Liquid biofuels from grass and wood can benefit the environment if managed correctly

Entomologist Doug Landis is part of a team led by MSU’s Phil Robertson that reports correctly managed, cellulosic biofuels, or liquid energy derived from grasses and wood, which could be an environmentally sustainable source for energy needs.

July 6, 2017

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Entomologist Doug Landis is part of a team led by MSU’s Phil Robertson that reports correctly managed, cellulosic biofuels, or liquid energy derived from grasses and wood, which could be an environmentally sustainable source for energy needs. The team of researchers, part of the U.S. Department of Energy-funded Great Lakes Bioenergy Research Center, published their findings recently in a review for the journal Science.

“The climate benefit of cellulosic biofuels is actually much greater than was originally thought,” said Robertson, MSU Distinguished Professor of Ecosystem Science and lead author on the study. “But that benefit depends crucially on several different factors, all of which we need to understand to get right.”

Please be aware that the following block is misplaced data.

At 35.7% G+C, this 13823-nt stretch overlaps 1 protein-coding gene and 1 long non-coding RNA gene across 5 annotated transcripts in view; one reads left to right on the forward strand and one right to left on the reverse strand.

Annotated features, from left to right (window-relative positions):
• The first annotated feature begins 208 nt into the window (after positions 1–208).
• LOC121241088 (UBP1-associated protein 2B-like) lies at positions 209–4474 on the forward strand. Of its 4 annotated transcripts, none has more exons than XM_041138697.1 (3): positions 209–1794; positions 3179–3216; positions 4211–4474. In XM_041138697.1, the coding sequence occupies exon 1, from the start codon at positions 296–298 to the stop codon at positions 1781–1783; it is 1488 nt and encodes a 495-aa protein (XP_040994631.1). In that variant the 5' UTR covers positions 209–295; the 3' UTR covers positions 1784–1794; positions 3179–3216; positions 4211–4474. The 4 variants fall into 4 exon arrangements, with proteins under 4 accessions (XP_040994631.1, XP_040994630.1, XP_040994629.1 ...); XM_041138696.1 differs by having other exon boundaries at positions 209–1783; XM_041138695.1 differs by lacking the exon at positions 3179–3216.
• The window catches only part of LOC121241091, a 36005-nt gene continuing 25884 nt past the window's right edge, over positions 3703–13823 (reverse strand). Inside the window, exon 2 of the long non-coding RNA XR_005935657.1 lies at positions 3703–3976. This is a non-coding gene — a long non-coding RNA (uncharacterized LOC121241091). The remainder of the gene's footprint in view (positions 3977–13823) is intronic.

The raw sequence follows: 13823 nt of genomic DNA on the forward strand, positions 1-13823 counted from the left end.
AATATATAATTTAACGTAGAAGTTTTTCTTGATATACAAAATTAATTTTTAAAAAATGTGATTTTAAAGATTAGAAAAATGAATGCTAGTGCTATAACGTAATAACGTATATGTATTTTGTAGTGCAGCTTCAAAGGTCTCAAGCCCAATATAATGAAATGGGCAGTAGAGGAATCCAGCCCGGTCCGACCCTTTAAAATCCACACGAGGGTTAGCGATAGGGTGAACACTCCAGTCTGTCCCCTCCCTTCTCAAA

Although not yet a market force, cellulosic biofuels are routinely factored into future climate mitigation scenarios because of their potential to both displace petroleum use and mitigate greenhouse gas emissions. Those benefits, however, are complicated by the need for vast amounts of land to produce cellulosic biofuels on a large scale.

“The sustainability question is largely about the impact of using millions of acres of U.S. land to grow biofuel crops,” Robertson said. “Can we do that without threatening global food security, diminishing biodiversity or reducing groundwater supplies? How much more fertilizer would we use? What are the tradeoffs for real climate benefit, and are there synergies we can promote?”

Read more at MSU Today: Cellulosic biofuels can benefit the environment if managed correctly


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